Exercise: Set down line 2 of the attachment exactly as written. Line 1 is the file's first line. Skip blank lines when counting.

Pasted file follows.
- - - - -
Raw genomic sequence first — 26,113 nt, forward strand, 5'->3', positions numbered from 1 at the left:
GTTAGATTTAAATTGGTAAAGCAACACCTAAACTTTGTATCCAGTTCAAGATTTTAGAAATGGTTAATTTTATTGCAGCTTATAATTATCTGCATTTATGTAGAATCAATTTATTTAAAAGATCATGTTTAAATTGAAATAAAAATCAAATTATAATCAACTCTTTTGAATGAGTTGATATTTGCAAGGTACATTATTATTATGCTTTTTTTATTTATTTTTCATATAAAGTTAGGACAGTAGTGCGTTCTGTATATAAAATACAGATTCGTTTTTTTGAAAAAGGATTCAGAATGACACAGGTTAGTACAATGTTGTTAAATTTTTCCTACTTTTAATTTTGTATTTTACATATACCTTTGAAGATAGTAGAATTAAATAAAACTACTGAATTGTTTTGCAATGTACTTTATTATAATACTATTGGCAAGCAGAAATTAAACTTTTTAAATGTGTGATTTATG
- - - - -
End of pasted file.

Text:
GTTAGATTTAAATTGGTAAAGCAACACCTAAACTTTGTATCCAGTTCAAGATTTTAGAAATGGTTAATTTTATTGCAGCTTATAATTATCTGCATTTATGTAGAATCAATTTATTTAAAAGATCATGTTTAAATTGAAATAAAAATCAAATTATAATCAACTCTTTTGAATGAGTTGATATTTGCAAGGTACATTATTATTATGCTTTTTTTATTTATTTTTCATATAAAGTTAGGACAGTAGTGCGTTCTGTATATAAAATACAGATTCGTTTTTTTGAAAAAGGATTCAGAATGACACAGGTTAGTACAATGTTGTTAAATTTTTCCTACTTTTAATTTTGTATTTTACATATACCTTTGAAGATAGTAGAATTAAATAAAACTACTGAATTGTTTTGCAATGTACTTTATTATAATACTATTGGCAAGCAGAAATTAAACTTTTTAAATGTGTGATTTATG